Trump’s monument order disrespects native people: Tribes

SALT LAKE CITY (AP) – President Donald Trump’s rare move to shrink two large national monuments in Utah triggered another round of outrage among Native American leaders who vowed to unite and take the fight to court to preserve protections for lands they consider sacred.

Environmental and conservation groups joined the battle Monday and began filing lawsuits that ensure that Trump’s announcement is far from the final chapter of the years long public lands battle. The court cases are likely to drag on for years, maybe even into a new presidency.

Trump decided to reduce Bears Ears — created last December by President Barack Obama — by about 85 per cent and Grand Staircase-Escalante — designated in 1996 by President Bill Clinton — by nearly half. The moves earned him cheers from Republican leaders in Utah who lobbied him to undo protections they considered overly broad.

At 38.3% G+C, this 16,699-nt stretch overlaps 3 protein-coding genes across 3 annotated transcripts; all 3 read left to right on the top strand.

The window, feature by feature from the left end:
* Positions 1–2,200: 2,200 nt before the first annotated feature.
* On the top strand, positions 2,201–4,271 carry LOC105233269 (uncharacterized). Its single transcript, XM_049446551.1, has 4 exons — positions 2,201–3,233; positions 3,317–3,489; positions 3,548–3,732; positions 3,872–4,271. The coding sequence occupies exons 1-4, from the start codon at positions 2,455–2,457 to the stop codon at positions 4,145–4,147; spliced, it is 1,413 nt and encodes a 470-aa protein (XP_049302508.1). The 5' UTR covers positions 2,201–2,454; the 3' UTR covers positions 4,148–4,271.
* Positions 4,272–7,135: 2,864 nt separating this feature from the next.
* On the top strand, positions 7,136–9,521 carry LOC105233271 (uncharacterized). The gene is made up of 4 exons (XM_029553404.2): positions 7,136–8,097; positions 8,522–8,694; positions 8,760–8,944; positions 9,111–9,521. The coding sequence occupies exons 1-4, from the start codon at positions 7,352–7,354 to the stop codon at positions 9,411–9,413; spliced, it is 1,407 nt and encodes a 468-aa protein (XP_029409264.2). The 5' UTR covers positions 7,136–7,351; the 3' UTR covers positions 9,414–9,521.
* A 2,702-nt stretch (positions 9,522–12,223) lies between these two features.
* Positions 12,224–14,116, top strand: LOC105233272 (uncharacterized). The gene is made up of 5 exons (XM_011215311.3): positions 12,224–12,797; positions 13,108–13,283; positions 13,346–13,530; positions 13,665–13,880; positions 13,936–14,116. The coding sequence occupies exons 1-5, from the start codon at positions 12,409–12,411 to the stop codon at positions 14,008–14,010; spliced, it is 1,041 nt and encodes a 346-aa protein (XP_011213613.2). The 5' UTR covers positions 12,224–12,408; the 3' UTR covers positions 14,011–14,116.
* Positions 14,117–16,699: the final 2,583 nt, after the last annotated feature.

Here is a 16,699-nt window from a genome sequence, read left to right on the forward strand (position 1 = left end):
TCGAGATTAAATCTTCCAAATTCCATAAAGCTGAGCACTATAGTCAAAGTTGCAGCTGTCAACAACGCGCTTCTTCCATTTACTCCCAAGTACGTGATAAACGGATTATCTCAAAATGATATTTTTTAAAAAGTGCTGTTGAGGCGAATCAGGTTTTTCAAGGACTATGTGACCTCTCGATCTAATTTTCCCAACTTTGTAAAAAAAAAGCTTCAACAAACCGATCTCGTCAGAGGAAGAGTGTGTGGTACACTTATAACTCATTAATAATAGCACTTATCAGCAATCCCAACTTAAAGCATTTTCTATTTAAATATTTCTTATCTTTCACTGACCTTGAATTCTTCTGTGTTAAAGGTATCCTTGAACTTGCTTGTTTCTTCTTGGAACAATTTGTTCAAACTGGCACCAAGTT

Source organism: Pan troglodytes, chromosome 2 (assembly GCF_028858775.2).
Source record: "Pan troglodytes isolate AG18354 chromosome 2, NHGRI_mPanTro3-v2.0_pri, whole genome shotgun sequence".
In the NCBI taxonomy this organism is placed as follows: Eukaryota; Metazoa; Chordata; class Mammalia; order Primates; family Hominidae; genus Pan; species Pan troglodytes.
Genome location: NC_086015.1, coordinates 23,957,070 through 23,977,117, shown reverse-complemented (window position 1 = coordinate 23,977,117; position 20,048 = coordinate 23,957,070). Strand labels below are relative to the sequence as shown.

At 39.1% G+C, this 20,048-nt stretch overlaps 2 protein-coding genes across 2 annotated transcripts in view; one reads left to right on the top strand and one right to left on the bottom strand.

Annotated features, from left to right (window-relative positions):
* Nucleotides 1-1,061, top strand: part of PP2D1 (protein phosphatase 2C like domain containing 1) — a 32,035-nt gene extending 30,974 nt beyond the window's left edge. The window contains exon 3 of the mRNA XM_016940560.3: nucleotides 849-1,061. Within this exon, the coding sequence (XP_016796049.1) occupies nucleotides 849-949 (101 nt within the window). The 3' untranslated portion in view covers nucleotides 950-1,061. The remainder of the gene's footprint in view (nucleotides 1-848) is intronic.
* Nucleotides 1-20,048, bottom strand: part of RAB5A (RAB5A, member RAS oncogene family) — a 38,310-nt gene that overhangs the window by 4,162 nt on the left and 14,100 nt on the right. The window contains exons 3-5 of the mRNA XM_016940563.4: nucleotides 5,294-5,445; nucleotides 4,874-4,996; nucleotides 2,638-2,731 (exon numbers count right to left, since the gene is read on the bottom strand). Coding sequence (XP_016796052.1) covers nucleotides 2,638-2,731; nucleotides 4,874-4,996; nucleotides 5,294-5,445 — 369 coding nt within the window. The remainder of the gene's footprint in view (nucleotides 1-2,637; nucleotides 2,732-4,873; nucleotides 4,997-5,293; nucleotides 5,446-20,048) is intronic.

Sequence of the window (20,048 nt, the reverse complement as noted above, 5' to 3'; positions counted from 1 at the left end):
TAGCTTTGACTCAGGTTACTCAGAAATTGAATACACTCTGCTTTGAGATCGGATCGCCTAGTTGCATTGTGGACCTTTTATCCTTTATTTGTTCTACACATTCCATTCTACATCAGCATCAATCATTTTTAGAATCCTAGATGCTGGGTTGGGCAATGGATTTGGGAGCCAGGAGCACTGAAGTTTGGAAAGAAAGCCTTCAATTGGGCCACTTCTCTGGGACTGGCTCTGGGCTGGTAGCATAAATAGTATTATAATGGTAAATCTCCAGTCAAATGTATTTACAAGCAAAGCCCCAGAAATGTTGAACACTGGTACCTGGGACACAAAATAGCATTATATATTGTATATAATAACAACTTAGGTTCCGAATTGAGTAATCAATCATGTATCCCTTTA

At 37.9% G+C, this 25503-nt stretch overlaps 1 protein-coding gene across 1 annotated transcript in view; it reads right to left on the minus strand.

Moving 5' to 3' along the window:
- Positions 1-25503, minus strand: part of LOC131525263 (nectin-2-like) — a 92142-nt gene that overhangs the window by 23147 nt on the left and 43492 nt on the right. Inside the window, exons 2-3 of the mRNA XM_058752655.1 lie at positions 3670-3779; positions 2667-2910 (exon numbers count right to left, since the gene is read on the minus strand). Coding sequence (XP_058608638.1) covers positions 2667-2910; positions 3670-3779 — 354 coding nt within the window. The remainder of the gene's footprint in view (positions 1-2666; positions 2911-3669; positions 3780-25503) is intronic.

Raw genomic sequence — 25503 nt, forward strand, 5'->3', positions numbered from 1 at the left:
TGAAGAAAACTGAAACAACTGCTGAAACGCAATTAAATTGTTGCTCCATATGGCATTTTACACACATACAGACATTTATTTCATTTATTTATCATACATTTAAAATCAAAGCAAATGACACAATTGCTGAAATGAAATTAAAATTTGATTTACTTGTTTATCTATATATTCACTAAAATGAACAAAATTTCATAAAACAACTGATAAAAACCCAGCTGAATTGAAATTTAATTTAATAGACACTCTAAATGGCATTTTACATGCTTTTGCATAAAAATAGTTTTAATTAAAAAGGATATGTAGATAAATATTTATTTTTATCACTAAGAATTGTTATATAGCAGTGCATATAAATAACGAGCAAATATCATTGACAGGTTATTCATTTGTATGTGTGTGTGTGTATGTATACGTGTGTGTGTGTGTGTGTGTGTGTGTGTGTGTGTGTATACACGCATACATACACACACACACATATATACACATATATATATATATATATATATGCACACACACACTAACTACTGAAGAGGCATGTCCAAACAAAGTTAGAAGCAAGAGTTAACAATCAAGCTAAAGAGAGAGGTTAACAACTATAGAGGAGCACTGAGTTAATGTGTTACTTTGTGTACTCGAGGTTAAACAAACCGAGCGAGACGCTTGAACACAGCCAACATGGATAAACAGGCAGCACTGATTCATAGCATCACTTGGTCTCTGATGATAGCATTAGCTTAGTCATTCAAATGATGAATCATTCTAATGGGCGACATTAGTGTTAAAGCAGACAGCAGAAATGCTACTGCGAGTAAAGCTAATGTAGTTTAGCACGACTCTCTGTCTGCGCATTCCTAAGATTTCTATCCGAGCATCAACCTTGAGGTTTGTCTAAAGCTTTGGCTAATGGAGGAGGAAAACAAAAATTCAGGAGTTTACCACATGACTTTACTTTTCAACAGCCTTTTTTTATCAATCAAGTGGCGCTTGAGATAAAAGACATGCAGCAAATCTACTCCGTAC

Conservation groups called it the largest elimination of protected land in American history.

The move comes a week after tribal leaders decried Trump for using the name of a historical Native American figure as a slur.

An activist yells in front of a police officer as protesters are stopped from marching up State Street during President Donald Trump’s announcement to eliminate vast portions of Utah’s Bears Ears and Grand Staircase-Escalante national monuments in Salt Lake City, Utah. – AP

On November 27, Trump used a White House event honouring Navajo Code Talkers to take a political jab at Senator Elizabeth Warren, a Massachusetts Democrat he has derisively nicknamed “Pocahontas” for her claim to have Native American heritage.

“It’s just another slap in the face for a lot of us, a lot of our Native American brothers and sisters,” Navajo Nation Vice President Jonathan Nez said. “To see that happen a week ago, with disparaging remarks, and now this.”

Trump also overrode tribal objections to approve the Dakota Access and Keystone XL oil pipelines.